2. For Your Information
What is a Corporation?
A corporation is a legal entity that can sue or be sued or hold property in its own name. A corporation provides a permanent structure through which individual persons or other corporations can act together for a common purpose generally without incurring personal liability for the corporation's debts and obligations.
What is a Not-for-profit Corporation?
Unlike a business, or more specifically a share corporation where certain shareholders will be entitled to participate in the profits of the company (e.g., by receiving dividends), a not-for-profit corporation, also known as a non-share corporation, has members who are prohibited by the CCA from receiving any pecuniary gain. The purpose of these corporations is not to make money for members, but rather to carry on some activity of a national, patriotic, religious, philanthropic, charitable, scientific, artistic, social, professional or sporting character, or the like.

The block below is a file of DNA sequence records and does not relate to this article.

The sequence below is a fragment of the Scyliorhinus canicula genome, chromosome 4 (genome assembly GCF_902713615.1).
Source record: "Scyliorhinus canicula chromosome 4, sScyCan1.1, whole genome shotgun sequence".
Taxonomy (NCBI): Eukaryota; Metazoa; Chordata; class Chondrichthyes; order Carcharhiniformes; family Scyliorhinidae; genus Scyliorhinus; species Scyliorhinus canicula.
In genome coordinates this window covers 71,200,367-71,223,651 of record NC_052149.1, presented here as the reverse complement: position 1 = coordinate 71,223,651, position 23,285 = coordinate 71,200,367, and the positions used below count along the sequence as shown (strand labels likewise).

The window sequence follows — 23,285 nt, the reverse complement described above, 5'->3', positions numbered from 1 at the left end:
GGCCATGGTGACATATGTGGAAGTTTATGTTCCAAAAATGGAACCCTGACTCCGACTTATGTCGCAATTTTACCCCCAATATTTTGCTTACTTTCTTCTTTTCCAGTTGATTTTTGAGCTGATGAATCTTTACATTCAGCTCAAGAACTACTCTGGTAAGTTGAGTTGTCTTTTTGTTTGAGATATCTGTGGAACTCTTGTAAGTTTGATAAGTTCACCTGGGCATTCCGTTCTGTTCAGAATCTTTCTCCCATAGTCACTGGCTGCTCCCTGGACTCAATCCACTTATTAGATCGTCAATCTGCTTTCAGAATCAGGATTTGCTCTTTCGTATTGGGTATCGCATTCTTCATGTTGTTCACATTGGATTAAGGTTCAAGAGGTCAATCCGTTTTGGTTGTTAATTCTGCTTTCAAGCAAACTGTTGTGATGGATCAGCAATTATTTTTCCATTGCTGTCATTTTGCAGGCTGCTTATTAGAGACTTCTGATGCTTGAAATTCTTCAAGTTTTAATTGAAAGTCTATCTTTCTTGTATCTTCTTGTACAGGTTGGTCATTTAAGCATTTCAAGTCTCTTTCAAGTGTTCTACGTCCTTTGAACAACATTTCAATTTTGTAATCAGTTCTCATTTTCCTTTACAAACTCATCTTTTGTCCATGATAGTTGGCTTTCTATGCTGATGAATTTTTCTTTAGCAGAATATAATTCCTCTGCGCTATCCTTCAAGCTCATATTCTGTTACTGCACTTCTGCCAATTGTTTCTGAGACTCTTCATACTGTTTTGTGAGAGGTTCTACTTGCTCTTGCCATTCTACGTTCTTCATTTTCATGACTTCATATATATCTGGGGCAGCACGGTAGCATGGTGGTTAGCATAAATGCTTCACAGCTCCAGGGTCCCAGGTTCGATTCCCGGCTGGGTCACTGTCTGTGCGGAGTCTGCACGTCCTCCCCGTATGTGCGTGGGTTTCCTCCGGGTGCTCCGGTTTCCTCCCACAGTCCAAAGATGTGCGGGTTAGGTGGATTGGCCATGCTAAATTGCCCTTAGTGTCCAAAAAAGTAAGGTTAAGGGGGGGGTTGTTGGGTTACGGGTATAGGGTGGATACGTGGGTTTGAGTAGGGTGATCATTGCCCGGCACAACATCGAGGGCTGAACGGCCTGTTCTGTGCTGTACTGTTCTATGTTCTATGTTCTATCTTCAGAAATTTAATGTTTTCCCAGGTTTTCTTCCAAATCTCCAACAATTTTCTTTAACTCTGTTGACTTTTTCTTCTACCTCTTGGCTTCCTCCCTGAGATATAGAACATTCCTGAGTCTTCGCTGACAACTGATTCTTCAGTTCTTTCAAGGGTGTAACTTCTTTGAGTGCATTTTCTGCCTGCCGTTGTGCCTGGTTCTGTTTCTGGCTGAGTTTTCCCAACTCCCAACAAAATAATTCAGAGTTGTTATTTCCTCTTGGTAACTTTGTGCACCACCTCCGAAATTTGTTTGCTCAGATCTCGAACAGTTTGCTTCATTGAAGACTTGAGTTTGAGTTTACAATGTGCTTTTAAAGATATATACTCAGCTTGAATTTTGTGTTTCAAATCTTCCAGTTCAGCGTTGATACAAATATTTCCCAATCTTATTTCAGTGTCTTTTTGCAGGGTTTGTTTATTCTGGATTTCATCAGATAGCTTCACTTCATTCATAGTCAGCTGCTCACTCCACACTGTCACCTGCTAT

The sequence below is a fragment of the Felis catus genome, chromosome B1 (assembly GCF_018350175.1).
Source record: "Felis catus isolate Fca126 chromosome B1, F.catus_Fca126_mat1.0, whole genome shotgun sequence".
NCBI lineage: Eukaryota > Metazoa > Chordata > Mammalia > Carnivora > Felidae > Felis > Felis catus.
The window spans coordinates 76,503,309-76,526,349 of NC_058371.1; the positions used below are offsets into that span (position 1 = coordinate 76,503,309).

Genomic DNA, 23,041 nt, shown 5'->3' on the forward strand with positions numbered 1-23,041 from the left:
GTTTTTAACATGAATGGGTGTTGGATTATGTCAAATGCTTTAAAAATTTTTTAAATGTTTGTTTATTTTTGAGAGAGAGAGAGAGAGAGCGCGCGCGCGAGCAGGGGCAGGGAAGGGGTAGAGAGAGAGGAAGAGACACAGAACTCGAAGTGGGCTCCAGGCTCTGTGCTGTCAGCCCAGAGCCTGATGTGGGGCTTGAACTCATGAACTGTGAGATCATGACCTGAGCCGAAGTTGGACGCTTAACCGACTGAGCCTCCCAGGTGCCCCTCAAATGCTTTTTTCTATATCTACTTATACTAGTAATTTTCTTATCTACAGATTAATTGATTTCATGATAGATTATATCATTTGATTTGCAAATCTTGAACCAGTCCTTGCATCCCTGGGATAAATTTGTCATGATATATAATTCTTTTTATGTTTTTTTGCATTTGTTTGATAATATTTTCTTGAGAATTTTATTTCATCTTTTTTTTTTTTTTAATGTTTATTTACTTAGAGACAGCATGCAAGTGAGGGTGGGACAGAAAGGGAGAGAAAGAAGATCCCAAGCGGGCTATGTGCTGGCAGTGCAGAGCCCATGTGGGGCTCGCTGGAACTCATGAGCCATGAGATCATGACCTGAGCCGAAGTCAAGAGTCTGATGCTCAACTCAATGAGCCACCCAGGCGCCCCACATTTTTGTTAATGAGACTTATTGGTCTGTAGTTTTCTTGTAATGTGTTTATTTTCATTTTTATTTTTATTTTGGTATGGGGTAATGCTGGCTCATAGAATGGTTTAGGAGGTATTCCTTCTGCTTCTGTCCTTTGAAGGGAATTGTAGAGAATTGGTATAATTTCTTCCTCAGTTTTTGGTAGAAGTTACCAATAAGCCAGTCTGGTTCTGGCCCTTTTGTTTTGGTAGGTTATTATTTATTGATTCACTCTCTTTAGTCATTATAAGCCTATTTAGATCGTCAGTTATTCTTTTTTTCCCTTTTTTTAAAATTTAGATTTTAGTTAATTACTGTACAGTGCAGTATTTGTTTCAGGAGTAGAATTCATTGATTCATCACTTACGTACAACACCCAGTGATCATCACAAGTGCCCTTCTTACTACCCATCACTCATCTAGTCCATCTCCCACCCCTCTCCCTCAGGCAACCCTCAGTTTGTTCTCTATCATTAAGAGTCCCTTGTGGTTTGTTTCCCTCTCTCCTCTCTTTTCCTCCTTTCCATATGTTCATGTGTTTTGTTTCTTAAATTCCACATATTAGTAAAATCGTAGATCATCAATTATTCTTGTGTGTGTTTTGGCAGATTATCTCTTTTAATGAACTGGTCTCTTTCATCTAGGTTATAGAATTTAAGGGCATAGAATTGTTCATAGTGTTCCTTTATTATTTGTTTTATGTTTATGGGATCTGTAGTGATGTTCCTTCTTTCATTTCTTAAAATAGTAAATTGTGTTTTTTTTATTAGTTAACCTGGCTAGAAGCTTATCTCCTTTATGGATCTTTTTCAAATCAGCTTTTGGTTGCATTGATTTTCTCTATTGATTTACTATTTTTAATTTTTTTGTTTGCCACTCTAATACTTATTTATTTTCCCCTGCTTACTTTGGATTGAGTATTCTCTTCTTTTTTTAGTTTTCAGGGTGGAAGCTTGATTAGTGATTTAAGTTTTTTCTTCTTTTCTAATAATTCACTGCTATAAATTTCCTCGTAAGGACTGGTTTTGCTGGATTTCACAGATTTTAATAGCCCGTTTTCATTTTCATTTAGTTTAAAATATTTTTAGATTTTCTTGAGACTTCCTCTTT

What is the Basic Structure of a Not-for-profit Corporation?
The two basic components of a not-for-profit corporation are the board of directors and the membership.
Under the terms of the general by-laws of the corporation, the board of directors is given the responsibility to manage the affairs of the corporation. In order to do this, they meet together as often as necessary and may delegate certain responsibilities to specified officers (e.g., President or Treasurer) so that routine matters can be taken care of between their meetings.
Under the federal CCA, the membership must meet at least once a year to review the financial statements and associated report of the auditor and to appoint an auditor for the coming year.
Certain actions of the board must be confirmed by the membership (e.g. amendment of the Letters Patent or the by-laws). In many corporations, the membership will have the power to elect or re-elect directors on a regular basis and to remove existing directors, if necessary, in order that the management of the corporation reflects the wishes of the membership.